All of which is laudable and welcome. It may also prove sound strategy for Ford, whose global audience might well find themselves more easily persuaded by the Focus’s newfound civility than put off by its recently departed character. For that is what we have here: a car which is objectively improved in almost every way, yet subjectively has had the charm kicked out of it.
When my sister-in-law was a district nurse she drove a 1.6-litre petrol Focus, and despite having no more interest in cars than I do in needlework, she loved it. Couldn’t really express why, other than to say she loved the way it drove. But she never loved it more than when she changed jobs and was forced into something else. “It just doesn’t feel the same,” she’d say. But nothing does, and certainly not the new Focus.
At whatever speed you drove it, you felt far more of a connection to the old Focus than that provided simply by your backside on the seat and fingers on the wheel: you felt like part of it, and it like part of you. Now that relationship has changed: you’re no longer in it together. Instead you instruct and it executes. And it does so very accurately right up to the moment you’re a little overambitious with your entry speed. In the old car you’d merely back off a bit and feel the nose bite back into the apex, but now it simply wants to understeer like most other cars in the class. When I drove the Focus it was back-to-back with the new Astra, and while the Ford was preferable, it was not by much. In this regard the old Focus used to regard Astras as finger food.
It is important to understand that Ford has not made some dreadful mistake with the Focus, for that would imply some incompetence or omission on its part and I don’t believe that to be the case. Instead what we are looking at are changed priorities, and just because I find the resulting car less engaging, amusing and likeable as a result, doesn’t make it bad. Indeed in those areas of ride and refinement that are so important to everyday life on everyday roads, I believe it now leads the class, something I’d never be tempted to say about its predecessor.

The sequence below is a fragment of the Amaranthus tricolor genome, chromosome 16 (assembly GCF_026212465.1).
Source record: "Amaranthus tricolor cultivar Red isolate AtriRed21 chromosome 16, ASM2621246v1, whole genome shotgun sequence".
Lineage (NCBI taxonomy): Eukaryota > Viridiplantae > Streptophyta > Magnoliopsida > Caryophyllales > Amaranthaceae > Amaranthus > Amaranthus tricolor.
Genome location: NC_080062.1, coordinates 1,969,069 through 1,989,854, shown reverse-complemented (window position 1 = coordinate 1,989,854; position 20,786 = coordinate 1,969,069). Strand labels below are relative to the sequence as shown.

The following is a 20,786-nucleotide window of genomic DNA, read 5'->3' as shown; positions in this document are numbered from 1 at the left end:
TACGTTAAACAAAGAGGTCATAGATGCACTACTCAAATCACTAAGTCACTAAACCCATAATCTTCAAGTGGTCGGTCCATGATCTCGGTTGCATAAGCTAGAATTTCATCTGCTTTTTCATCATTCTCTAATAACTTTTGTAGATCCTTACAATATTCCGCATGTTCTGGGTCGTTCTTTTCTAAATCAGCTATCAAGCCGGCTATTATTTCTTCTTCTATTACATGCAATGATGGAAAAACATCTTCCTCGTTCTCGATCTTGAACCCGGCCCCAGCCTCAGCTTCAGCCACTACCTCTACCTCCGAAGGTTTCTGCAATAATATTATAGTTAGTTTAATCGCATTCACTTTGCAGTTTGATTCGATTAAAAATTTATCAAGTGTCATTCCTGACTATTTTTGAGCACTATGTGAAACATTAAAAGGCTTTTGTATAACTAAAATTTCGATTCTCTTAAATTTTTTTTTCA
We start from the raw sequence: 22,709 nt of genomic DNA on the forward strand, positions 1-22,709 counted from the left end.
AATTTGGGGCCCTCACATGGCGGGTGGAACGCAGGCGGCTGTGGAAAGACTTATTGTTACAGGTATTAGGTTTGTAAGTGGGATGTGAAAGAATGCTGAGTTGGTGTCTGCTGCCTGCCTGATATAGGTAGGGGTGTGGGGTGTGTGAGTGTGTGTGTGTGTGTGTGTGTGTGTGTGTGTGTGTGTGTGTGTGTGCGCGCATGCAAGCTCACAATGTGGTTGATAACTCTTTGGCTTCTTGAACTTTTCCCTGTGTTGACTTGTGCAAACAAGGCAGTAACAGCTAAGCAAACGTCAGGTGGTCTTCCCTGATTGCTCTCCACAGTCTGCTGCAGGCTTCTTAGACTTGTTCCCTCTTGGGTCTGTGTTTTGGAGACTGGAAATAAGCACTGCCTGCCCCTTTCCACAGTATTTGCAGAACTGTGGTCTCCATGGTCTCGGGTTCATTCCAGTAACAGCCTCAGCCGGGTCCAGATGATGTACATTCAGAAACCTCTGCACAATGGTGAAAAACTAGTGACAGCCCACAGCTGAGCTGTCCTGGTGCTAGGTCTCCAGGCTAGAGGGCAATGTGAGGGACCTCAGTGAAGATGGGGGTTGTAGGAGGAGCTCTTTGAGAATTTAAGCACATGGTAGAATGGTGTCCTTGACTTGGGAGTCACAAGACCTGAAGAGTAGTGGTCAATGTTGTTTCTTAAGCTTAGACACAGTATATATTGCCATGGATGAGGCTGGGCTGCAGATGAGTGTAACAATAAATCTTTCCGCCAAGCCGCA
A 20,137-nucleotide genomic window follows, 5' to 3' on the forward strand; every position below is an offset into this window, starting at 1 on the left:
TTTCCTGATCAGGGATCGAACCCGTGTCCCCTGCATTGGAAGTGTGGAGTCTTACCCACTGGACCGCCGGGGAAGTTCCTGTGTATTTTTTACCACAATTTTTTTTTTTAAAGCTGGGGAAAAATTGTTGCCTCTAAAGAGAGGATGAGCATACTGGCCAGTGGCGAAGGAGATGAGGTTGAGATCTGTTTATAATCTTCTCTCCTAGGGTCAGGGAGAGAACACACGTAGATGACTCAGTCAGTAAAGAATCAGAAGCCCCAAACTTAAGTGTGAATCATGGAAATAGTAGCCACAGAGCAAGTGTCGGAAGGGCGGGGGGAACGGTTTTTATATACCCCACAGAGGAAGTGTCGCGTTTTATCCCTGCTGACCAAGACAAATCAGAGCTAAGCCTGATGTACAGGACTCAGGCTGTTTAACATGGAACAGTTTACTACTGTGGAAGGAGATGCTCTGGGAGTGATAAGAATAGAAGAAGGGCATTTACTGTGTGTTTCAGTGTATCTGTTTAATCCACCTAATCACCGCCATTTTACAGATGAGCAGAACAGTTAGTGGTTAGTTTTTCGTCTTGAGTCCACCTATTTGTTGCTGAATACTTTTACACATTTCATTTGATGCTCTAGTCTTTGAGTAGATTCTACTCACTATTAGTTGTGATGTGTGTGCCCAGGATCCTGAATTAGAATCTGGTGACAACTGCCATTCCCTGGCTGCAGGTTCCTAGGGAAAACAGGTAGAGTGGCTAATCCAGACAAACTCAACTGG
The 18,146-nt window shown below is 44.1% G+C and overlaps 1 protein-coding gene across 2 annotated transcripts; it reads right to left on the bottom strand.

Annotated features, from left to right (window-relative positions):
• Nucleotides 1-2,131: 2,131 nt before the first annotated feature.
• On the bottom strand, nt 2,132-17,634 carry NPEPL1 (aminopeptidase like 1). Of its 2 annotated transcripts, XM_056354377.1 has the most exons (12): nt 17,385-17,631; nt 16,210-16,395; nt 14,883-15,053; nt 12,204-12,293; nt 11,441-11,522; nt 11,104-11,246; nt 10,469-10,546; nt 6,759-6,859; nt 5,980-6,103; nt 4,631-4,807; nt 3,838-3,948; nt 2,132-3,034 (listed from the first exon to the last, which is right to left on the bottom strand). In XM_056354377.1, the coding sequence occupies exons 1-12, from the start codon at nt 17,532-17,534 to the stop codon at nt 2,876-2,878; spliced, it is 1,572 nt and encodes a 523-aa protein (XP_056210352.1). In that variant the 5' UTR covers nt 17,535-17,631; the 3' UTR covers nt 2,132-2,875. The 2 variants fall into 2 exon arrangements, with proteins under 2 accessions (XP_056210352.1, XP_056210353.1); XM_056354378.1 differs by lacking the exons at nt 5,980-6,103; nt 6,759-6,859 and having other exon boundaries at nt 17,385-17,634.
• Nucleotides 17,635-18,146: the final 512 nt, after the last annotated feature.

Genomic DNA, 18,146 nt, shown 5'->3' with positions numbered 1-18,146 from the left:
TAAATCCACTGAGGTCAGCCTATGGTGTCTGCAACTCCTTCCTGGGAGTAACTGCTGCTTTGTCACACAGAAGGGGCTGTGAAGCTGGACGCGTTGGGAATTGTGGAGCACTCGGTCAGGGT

Even so I find it worrying that Ford has taken this turn. Twenty years ago Peugeot made some of the best affordable drivers’ cars the world has ever known, but it turned its back on them to peddle slickly styled mediocrity, and is only now starting to acknowledge that its customers want cars that are decent to drive too. There’s maybe nothing mediocre about the Focus, but the fun has gone and I won’t be alone in wanting it back.

ENGINE: 4-cylinder, 2-litre turbo diesel
TOP SPEED: 135mph PRICE: £22,745
POWER: 160bhp at 3750rpm
FUEL/CO2: 56 5mpg 129g/km


Mercedes-Benz CLS 63
It seems fears about the desertion of large-capacity normally-aspirated engines in favour of smaller-capacity turbocharged units may be unfounded, at least if other manufacturers prove able to build turbos as responsive as that fitted to this AMG version of the new CLS coupe.
Its size has shrunk from 6.2 to 5.5 litres, but not only is power up slightly from 506 to 518bhp (or 549bhp with the optional performance pack), it places up to another 125Ib ft of torque under your foot, and it’s all there at just 1750rpm.
But no bald statistic can convey properly not only the explosive acceleration of this CLS but, more importantly, the phenomenal engine response. I’d bet plenty that most intelligent, experienced, skilled and enthusiastic drivers wouldn’t even know it had forced induction if not for the ‘Biturbo’ decals on its flanks.
Nor would you twig from the noise. Most turbos sound anodyne compared to those that breathe at atmospheric pressure, but not this one: its grumbles and thunders with the best in AMG’s canon. To the guys at AMG this is part of their routine business: building high-performance engines is what they do. What seems to have attracted their attention more is that they’ve done this with an engine that uses 32 per cent less fuel than the last one. And that is impressive, but it’s still odd to hear the engine automatically cut out at traffic lights when you’re driving a car with a twin-turbo with over 500bhp to its name.